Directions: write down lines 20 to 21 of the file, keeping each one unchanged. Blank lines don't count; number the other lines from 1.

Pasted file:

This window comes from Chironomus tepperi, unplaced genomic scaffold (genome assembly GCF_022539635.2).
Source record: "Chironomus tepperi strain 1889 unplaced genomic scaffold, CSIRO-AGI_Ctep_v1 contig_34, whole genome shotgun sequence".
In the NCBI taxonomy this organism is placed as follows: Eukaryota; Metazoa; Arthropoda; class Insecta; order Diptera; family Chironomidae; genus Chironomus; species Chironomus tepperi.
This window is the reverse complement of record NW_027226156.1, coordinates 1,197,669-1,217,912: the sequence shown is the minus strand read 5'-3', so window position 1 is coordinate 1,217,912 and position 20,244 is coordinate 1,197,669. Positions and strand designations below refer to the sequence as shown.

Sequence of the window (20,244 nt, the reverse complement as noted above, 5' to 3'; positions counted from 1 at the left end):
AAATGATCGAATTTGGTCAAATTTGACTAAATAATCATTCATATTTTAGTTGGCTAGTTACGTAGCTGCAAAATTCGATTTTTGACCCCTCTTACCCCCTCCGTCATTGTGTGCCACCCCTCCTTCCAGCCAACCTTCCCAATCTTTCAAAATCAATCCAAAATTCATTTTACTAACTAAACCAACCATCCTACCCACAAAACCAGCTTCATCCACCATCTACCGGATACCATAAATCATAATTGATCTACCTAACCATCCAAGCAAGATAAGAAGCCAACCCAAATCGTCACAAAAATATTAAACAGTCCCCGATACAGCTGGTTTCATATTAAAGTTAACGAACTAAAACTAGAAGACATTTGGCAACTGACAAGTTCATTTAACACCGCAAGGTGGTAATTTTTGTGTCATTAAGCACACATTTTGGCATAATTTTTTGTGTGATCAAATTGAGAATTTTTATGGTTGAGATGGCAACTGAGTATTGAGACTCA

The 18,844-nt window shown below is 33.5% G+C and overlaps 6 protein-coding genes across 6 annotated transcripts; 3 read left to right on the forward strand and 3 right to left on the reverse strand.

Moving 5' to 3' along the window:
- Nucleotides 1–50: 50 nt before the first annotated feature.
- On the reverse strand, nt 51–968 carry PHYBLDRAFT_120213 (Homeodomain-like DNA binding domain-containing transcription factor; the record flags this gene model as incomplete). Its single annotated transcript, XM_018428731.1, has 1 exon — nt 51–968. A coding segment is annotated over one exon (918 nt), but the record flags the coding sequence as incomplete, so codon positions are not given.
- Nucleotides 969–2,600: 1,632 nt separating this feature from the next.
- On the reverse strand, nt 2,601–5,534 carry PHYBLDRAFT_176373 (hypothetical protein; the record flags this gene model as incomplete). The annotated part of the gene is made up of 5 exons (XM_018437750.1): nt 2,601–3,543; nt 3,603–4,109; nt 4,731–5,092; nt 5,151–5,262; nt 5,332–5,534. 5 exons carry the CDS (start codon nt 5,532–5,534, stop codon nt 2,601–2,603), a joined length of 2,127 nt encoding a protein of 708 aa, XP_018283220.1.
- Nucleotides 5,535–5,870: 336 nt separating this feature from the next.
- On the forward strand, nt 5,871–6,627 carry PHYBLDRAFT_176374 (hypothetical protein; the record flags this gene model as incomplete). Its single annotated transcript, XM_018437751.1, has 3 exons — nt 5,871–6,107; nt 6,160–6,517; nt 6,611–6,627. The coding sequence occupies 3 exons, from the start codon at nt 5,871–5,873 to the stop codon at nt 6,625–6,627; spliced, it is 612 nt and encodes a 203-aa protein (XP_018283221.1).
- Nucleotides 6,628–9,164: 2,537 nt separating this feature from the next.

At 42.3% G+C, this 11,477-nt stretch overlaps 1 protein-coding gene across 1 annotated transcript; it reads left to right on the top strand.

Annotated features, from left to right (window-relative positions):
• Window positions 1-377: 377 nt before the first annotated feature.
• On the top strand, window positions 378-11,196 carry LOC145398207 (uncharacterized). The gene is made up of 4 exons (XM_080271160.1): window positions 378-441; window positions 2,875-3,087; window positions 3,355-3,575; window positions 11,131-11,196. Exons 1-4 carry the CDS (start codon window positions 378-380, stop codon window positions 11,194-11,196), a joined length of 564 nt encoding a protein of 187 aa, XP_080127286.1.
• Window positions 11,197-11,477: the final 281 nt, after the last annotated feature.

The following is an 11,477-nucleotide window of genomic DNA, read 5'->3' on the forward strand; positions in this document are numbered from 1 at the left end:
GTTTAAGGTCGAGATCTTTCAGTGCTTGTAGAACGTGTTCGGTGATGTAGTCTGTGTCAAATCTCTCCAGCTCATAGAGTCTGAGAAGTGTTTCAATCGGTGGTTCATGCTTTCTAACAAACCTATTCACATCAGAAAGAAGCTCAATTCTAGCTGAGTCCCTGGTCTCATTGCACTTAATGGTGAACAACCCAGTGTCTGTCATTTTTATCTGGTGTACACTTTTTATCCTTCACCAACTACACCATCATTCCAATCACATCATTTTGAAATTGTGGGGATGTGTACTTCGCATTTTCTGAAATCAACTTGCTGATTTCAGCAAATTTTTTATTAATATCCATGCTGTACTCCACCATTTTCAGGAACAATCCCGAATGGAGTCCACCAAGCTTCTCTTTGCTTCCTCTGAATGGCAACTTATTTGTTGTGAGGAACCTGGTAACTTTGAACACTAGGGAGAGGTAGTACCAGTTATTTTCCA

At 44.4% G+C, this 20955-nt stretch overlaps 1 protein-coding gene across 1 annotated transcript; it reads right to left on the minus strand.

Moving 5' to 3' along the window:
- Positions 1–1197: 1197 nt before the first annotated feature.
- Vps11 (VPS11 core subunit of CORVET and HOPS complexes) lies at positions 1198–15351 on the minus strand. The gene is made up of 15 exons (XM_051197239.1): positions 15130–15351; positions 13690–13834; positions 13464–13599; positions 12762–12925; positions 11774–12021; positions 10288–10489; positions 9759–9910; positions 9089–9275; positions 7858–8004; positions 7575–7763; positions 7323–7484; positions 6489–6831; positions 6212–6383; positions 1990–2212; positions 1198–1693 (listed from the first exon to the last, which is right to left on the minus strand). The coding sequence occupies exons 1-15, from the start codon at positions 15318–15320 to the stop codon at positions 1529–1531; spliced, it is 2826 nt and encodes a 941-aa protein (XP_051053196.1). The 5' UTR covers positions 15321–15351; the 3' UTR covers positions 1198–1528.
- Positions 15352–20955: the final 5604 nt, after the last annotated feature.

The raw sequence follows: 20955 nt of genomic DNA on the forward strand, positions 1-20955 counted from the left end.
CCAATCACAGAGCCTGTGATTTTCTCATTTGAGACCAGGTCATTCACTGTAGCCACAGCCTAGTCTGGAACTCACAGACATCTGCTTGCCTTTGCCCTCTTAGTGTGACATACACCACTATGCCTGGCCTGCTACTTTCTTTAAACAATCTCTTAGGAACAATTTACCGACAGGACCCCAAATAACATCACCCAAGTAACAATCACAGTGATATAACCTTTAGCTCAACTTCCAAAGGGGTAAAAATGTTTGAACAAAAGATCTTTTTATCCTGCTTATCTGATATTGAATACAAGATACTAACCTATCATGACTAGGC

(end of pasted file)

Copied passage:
• Window positions 11,197-11,477: the final 281 nt, after the last annotated feature.

The following is an 11,477-nucleotide window of genomic DNA, read 5'->3' on the forward strand; positions in this document are numbered from 1 at the left end: